On 26 October, Microsoft began shipping its new operating system Windows 8. Unlike previous versions of Windows, Windows 8 requires its users from earlier versions some getting used to. Background is the new operating concept around the Modern UI interface, which was designed primarily for touch operation.
The difference between the looks of Windows between 95 and 7 are not much. Desktop, Start Menu and Notification Area have always remained in the same place. Therefore, the switch to a new major version of Windows was mostly a bite and the personal workflow but was mostly minimally affected. When upgrading to Windows 8, this will change significantly.
Windows 8 requires rethinking
With Windows 8, Microsoft urges to its users to use the new, controversial Modern UI surface. Windows 8 will boot without any additional programs directly into a new touch interface. Even less attractive is the current desktop model which has removed the familiar Start menu. While there are programs that restore both functions, yet one always fights against windmills and will arrive in many places of the operating system where it is back to the Modern User Interface.
Modern UI: Operation via corners and edges
Modern UI is optimized for use with a touch-screen. Of course, the interface can continue to use the mouse and keyboard. These users need to know exactly how to activate the function, because the operation of Windows 8 is often based not on visible buttons but to unseen areas in the peripheral areas of the surface, as well as menus that are visible through the hovering over such a range. Without guidance traditional Windows users will feel that it is very difficult to navigate.
Home Screen: tiles everywhere
Instead of a classic desktop Microsoft is focusing its home screen with larger or smaller tiles, which may include links to programs, websites or individuals. Here, the tiles do not work just like a static current desktop shortcut but provide the user information at a first glance from the application. Of course, the tiles, by a long tap or click, can be dragged to move, group and change in size.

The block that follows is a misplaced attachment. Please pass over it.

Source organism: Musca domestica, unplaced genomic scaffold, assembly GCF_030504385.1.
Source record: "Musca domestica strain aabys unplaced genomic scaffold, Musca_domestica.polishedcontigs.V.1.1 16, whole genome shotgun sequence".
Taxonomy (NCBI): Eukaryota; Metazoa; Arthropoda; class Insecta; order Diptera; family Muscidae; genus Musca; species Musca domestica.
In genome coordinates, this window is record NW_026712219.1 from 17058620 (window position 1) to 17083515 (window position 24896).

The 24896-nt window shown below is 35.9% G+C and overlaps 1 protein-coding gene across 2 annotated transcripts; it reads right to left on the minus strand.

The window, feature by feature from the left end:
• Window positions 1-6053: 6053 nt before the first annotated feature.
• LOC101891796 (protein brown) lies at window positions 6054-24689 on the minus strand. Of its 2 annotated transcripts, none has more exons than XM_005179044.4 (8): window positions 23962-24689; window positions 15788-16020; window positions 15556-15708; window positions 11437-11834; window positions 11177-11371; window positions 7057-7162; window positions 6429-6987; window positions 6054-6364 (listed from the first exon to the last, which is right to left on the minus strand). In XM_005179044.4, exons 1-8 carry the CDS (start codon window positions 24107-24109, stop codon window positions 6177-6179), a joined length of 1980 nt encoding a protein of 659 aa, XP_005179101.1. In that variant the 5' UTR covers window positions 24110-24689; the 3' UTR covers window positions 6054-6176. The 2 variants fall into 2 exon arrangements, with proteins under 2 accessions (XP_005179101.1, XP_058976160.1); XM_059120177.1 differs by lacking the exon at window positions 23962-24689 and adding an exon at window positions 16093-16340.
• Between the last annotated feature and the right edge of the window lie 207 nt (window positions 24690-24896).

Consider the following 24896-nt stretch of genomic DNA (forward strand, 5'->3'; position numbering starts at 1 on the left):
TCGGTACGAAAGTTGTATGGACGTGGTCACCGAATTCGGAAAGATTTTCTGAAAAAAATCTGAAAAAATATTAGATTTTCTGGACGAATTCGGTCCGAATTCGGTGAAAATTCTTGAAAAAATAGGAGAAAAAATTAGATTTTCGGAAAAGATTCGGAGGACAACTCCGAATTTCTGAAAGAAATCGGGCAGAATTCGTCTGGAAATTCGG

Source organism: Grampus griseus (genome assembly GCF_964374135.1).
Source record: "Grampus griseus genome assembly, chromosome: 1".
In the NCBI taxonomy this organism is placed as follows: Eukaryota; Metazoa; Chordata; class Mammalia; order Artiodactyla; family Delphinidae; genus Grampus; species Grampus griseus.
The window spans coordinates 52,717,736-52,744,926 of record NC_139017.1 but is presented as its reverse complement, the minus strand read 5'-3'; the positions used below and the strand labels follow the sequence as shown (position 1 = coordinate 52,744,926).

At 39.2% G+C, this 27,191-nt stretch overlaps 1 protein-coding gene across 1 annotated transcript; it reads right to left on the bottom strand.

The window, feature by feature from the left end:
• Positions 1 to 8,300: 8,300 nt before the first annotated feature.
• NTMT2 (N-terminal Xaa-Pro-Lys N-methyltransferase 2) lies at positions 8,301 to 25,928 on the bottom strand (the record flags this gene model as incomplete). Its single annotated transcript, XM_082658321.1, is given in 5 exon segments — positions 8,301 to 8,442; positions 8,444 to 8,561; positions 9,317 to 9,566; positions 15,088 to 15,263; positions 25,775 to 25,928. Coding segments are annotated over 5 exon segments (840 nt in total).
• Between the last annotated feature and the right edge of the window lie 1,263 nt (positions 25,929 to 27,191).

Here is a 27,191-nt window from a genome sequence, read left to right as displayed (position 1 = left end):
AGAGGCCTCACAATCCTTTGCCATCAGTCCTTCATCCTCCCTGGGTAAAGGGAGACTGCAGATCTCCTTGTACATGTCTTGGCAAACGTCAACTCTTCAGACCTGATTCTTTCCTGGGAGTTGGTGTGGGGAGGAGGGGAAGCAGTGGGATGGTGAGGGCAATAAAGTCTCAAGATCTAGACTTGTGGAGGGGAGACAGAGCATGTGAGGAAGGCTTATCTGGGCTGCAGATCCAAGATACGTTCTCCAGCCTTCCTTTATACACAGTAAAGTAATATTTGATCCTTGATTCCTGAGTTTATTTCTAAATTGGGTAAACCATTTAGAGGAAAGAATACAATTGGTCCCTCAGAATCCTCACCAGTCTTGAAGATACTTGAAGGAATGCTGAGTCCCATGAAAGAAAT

Left screen: Multitasking and Home Screen
The left half of the screen houses mainly the features in Windows 8 for controlling multitasking. A click or touch the top left corner always brings the most recently used application with a small preview to the fore. A wipe out from the left screen or shutdown the cursor from the top left corner brings the list of all applications that are running in a vertical sidebar on the screen. This can very quickly switch between applications. Clicking on the thumbnail in the lower left corner is carries one back to the home screen.
Top of page: Move programs and close
Many Windows-8-newbies ask the question that how applications in the Modern UI can ever be properly closed. This is what the top of the screen is for. Wipes or clicks draw an application from the top of the screen to the bottom of the screen, so it is closed. This gesture is a reminder of a disposable movement. If you stop the movement half-way,the application can also be docked to the right or left of the screen. This allows multiple programs to be shown side by side, but only in the third predetermined ratio.